ST. PAUL, Minn. -- After a clearing attempt by Minnesota hit a stray stick, Calgary captain Jarome Iginla jumped on the loose puck and wound up for a slap shot.
Iginla tripped, and his stick hit the ice instead of the puck as he fell forward above the slot. But it was lined up just right to make enough contact and send an accidental pass over to Curtis Glencross for the go-ahead goal. That's the kind of sequence that happens when a team is playing well.
Iginla scored and had that important-yet-unorthodox assist, and the Flames hung on to beat the Wild 4-3 on Sunday for their third straight victory.
"I laughed at him when he came into the pile. I said, 'Nice pass.' He's like, 'Well, yeah. Didn't really plan it like that, but it worked out,' " said Glencross, who has a goal in seven straight games, the longest such streak in the NHL this season.
The Flames, who moved into a tie for eighth place with the Colorado Avalanche in the Western Conference with 76 points, are 4-1-1 in six games this month. Iginla has six goals and five assists in that span. The last one came after Erik Christensen woke the Wild up with two goals in a 2:20 span in the third period to tie it. Even if it was a botched shot to begin with, it became a perfect pass.
"Yeah, it was nice wasn't it? I was about to shoot, and at the last second I saw him and I fanned on it," Iginla said, breaking into a chuckle.
The Wild weren't laughing. They're 1-5-1 in their last seven games, with only two wins in regulation in their last 18 contests.
"Things just fell apart quickly, and we've got to figure out a way to stop that," said goalie Matt Hackett.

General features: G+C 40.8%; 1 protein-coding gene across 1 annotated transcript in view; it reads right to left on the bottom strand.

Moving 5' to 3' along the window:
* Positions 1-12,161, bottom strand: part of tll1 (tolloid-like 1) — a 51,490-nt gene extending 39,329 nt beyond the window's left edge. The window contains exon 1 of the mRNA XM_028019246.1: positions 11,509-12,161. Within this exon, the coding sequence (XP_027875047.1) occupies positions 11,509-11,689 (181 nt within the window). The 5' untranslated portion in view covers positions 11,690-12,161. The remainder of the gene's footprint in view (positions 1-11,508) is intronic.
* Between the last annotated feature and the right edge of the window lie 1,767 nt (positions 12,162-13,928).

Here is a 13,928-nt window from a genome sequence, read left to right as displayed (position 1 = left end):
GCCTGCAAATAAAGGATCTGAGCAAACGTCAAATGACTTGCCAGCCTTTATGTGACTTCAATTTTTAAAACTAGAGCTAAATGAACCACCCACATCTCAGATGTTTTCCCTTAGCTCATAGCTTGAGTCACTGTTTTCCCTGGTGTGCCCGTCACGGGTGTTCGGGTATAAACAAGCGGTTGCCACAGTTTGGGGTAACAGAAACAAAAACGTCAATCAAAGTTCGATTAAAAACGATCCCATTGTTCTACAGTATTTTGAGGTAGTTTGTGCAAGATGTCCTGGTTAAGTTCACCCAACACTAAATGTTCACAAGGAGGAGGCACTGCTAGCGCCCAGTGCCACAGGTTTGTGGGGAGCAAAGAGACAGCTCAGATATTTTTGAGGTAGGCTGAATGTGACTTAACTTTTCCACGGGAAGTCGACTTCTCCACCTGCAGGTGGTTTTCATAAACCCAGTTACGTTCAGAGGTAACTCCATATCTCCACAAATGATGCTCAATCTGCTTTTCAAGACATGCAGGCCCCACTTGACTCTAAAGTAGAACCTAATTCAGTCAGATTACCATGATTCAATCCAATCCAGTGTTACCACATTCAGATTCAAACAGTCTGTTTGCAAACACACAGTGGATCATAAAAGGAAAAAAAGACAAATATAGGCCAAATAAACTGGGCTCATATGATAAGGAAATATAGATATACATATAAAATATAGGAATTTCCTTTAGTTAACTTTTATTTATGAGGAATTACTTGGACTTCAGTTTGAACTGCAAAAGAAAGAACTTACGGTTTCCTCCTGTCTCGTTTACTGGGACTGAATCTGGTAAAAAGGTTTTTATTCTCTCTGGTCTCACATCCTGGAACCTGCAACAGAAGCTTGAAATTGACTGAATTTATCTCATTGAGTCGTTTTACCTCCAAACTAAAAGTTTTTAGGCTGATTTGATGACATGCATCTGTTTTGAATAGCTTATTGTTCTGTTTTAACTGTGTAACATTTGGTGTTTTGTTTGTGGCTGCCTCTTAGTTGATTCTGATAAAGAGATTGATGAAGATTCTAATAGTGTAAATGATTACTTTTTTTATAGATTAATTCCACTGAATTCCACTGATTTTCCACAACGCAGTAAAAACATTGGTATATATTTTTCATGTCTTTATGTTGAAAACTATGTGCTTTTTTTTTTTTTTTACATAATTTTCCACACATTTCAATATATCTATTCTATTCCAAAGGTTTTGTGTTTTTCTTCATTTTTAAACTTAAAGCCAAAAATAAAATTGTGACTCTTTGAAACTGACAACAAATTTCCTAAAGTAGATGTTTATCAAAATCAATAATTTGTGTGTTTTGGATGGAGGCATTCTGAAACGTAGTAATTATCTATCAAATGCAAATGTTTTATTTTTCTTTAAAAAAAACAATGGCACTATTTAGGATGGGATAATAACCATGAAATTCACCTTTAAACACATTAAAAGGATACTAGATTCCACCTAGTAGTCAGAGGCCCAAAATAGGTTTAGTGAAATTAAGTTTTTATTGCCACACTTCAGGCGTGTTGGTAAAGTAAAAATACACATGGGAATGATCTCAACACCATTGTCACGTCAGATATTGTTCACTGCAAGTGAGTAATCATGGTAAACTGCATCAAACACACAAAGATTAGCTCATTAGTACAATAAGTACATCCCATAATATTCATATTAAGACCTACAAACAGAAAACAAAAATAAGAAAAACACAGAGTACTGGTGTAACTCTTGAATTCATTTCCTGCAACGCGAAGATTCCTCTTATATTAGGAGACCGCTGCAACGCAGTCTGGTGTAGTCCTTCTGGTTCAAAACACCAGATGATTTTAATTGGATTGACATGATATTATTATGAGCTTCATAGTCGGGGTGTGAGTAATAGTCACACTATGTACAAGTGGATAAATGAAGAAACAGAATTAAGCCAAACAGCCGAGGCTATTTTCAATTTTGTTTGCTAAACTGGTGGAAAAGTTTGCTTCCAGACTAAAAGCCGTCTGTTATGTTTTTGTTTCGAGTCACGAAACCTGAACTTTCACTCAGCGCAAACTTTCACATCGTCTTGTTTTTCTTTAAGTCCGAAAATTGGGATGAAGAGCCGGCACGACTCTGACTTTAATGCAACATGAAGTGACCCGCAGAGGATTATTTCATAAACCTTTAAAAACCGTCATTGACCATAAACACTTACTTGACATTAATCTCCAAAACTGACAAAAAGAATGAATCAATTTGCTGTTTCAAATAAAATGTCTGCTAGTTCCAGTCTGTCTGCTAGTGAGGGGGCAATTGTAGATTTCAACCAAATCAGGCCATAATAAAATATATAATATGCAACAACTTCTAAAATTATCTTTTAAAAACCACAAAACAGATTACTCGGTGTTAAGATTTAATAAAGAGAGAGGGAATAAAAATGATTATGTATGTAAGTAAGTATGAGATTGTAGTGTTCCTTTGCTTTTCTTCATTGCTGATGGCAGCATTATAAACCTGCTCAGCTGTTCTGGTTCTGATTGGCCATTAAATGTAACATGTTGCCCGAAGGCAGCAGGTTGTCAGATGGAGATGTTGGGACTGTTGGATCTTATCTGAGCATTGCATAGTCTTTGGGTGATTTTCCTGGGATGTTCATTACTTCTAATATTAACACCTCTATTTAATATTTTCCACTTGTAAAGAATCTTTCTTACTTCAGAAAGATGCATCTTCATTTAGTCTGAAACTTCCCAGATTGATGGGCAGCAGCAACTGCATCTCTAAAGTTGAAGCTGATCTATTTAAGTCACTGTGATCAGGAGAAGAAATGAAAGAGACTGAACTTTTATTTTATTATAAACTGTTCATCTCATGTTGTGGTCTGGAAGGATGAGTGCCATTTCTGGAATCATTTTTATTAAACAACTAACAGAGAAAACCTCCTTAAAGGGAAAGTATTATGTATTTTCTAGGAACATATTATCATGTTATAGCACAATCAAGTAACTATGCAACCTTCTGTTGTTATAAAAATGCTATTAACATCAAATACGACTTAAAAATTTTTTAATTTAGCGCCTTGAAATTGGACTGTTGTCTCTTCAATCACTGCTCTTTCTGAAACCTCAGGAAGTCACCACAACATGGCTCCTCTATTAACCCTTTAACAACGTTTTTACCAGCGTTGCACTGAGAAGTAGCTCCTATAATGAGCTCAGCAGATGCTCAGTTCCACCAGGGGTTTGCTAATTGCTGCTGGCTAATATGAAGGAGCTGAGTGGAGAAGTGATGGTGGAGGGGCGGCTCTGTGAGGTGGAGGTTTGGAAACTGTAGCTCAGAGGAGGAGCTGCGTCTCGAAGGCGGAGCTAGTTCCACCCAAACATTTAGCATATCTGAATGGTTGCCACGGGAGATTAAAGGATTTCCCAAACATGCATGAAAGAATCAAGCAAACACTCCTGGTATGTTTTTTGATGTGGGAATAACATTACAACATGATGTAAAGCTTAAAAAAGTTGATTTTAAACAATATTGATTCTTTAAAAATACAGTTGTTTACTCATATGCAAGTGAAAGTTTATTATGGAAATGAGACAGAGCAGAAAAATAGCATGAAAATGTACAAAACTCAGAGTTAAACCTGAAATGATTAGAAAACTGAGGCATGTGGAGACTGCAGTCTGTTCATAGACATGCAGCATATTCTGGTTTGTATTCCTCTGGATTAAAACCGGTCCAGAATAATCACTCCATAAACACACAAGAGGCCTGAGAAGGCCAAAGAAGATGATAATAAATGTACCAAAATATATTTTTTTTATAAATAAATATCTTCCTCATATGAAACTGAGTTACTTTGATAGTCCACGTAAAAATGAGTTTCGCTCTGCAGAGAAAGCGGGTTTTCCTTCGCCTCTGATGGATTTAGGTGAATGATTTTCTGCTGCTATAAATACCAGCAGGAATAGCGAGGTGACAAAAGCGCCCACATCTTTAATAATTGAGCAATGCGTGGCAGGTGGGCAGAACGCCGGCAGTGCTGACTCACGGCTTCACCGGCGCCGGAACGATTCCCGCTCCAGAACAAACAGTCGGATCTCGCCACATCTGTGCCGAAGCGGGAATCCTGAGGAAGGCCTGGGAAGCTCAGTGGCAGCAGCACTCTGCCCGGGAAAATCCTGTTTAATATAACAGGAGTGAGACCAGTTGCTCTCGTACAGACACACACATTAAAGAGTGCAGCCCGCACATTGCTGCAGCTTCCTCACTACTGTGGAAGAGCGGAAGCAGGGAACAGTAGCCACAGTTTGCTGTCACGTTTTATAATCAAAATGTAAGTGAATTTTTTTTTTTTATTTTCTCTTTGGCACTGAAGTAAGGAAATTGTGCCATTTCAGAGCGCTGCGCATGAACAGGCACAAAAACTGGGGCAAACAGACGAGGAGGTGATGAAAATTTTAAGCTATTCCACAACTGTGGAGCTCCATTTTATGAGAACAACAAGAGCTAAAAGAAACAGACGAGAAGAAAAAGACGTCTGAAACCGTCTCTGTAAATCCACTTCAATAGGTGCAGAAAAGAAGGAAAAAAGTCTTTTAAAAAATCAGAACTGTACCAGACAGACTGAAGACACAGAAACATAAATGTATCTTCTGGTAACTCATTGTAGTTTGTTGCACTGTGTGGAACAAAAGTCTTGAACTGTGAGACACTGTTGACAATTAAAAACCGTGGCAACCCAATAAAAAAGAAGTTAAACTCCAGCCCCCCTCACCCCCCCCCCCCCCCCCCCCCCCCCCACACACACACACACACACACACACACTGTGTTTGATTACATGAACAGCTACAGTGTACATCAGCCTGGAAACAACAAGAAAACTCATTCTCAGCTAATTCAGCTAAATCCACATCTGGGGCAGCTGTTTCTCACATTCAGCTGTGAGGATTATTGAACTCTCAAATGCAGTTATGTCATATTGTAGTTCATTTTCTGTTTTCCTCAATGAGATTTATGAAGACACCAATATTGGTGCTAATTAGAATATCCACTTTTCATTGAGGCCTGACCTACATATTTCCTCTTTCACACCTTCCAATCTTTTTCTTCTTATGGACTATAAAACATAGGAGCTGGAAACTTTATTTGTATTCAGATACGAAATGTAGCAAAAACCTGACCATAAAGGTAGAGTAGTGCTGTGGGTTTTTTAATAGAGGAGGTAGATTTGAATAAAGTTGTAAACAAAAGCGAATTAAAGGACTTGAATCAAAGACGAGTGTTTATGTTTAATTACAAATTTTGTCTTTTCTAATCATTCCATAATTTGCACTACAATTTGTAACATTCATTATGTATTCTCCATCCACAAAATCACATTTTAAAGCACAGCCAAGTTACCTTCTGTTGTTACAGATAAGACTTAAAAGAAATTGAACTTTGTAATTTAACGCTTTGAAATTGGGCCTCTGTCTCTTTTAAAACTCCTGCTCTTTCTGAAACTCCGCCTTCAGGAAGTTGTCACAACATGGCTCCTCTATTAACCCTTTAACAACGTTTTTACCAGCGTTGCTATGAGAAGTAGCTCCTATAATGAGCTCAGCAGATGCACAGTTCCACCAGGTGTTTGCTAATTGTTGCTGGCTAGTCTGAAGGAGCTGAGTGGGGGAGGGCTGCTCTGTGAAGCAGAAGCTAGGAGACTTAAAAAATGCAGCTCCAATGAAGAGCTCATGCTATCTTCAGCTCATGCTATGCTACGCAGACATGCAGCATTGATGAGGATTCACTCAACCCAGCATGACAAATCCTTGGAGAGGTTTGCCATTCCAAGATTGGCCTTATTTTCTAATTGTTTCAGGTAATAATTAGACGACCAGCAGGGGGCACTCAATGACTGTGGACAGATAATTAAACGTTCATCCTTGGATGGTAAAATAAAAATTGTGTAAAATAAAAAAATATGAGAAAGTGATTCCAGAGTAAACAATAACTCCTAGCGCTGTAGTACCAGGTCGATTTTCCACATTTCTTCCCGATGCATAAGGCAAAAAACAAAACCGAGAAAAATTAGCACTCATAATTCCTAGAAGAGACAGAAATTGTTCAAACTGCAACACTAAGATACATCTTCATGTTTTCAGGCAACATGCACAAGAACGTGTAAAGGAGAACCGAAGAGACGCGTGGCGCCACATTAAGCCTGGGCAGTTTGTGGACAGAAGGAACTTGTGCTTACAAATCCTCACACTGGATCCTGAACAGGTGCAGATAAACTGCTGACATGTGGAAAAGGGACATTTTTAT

Sven Baertschi scored his first career goal to put the Flames up 2-0 just 1:43 into the final frame. Olli Jokinen gave the Flames another goal with 5:18 remaining, insurance for Devin Setoguchi's flip-in of a loose puck he kept out of Miikka Kiprusoff's reach with 1:04 left.
The Flames missed the postseason each of the last two years and haven't won a playoff series since their run to the Stanley Cup finals in 2004, but they're in the conversation entering the final stretch of the regular season.
"It's huge for us. We've been battling, and we've been kind of nipping at the heels here for a while. We're playing well right at the right time," Glencross said.
The shots were 17-6 at one point in the second period in favor of the Flames, but the depleted Wild outshot them 21-8 the rest of the way. Christensen's first goal bounced off Anton Babchuk's stick.
"I miss scoring. ... But it still doesn't take away the feeling of the way the game ended up," Christensen said.
The next one prompted Flames coach Brent Sutter to call timeout.
"I got blood pressure pills. Believe me. We had some shifts there where we had guys standing around and let them get some momentum on us. But you know what? We found a way to be resilient there too," Sutter said.
In 33 games at Minnesota's Xcel Energy Center, Iginla has scored 17 times. With 35 all-time goals against the Wild, he's by far the leading opponent scorer over the franchise's 11 seasons. Of the 18 skaters in their lineup this game, the Wild had only six players who've scored that many times in their entire career, let alone against one team.
Pierre-Marc Bouchard (concussion), Mikko Koivu (shoulder) and Cal Clutterbuck (illness) sat next to each other in suits in the press box, a fitting image for this once-promising season gone wrong. Coach Mike Yeo was upset by a lack of urgency and effort by a handful of players he didn't name, and he threatened to make them healthy scratches in the future.
"We're going to be playing guys that want to play hard," Yeo said.
Despite their resurgence in the second part of this game, the Wild couldn't make up for their mistakes down the stretch.
"We're just not a team that can be in that situation right now. It's unfortunate that we have those little lapses," Christensen said.
Glencross set a career high with his 25th goal. ... Acquired in a Feb. 2 trade with the New York Rangers, Christensen scored for the first time in 16 games with the Wild. His last goal was Nov. 5.